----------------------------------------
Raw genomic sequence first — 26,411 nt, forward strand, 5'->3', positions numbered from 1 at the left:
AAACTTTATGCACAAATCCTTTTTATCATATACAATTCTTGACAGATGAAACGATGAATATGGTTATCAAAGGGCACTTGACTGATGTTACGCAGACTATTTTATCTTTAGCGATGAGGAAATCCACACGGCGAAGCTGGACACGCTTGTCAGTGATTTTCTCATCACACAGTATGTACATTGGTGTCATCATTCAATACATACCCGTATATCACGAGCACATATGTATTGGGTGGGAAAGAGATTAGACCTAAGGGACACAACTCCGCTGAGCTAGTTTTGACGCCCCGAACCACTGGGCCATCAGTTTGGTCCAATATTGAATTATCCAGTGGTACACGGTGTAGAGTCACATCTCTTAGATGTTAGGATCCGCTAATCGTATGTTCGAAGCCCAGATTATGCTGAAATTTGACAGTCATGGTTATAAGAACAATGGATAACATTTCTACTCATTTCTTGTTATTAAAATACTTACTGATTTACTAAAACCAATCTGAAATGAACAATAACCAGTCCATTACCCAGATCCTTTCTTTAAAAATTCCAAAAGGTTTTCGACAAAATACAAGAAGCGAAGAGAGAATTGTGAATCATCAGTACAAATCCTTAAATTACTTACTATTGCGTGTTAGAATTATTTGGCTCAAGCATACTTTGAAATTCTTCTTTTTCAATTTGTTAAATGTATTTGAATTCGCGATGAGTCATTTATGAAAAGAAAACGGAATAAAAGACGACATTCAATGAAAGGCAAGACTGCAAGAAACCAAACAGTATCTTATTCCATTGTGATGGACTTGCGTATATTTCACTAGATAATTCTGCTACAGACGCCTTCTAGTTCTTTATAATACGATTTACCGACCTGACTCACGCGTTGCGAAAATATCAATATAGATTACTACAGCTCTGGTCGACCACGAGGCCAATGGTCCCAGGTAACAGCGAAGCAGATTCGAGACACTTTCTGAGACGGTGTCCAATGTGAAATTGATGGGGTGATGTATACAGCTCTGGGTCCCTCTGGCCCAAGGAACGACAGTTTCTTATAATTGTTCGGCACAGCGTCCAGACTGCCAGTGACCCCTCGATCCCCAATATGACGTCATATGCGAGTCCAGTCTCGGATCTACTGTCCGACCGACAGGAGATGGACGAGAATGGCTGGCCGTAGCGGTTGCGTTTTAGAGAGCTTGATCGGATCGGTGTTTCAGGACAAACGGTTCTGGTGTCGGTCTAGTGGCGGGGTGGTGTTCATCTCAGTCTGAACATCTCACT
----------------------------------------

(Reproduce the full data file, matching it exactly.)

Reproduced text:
Raw genomic sequence first — 26,411 nt, forward strand, 5'->3', positions numbered from 1 at the left:
AAACTTTATGCACAAATCCTTTTTATCATATACAATTCTTGACAGATGAAACGATGAATATGGTTATCAAAGGGCACTTGACTGATGTTACGCAGACTATTTTATCTTTAGCGATGAGGAAATCCACACGGCGAAGCTGGACACGCTTGTCAGTGATTTTCTCATCACACAGTATGTACATTGGTGTCATCATTCAATACATACCCGTATATCACGAGCACATATGTATTGGGTGGGAAAGAGATTAGACCTAAGGGACACAACTCCGCTGAGCTAGTTTTGACGCCCCGAACCACTGGGCCATCAGTTTGGTCCAATATTGAATTATCCAGTGGTACACGGTGTAGAGTCACATCTCTTAGATGTTAGGATCCGCTAATCGTATGTTCGAAGCCCAGATTATGCTGAAATTTGACAGTCATGGTTATAAGAACAATGGATAACATTTCTACTCATTTCTTGTTATTAAAATACTTACTGATTTACTAAAACCAATCTGAAATGAACAATAACCAGTCCATTACCCAGATCCTTTCTTTAAAAATTCCAAAAGGTTTTCGACAAAATACAAGAAGCGAAGAGAGAATTGTGAATCATCAGTACAAATCCTTAAATTACTTACTATTGCGTGTTAGAATTATTTGGCTCAAGCATACTTTGAAATTCTTCTTTTTCAATTTGTTAAATGTATTTGAATTCGCGATGAGTCATTTATGAAAAGAAAACGGAATAAAAGACGACATTCAATGAAAGGCAAGACTGCAAGAAACCAAACAGTATCTTATTCCATTGTGATGGACTTGCGTATATTTCACTAGATAATTCTGCTACAGACGCCTTCTAGTTCTTTATAATACGATTTACCGACCTGACTCACGCGTTGCGAAAATATCAATATAGATTACTACAGCTCTGGTCGACCACGAGGCCAATGGTCCCAGGTAACAGCGAAGCAGATTCGAGACACTTTCTGAGACGGTGTCCAATGTGAAATTGATGGGGTGATGTATACAGCTCTGGGTCCCTCTGGCCCAAGGAACGACAGTTTCTTATAATTGTTCGGCACAGCGTCCAGACTGCCAGTGACCCCTCGATCCCCAATATGACGTCATATGCGAGTCCAGTCTCGGATCTACTGTCCGACCGACAGGAGATGGACGAGAATGGCTGGCCGTAGCGGTTGCGTTTTAGAGAGCTTGATCGGATCGGTGTTTCAGGACAAACGGTTCTGGTGTCGGTCTAGTGGCGGGGTGGTGTTCATCTCAGTCTGAACATCTCACT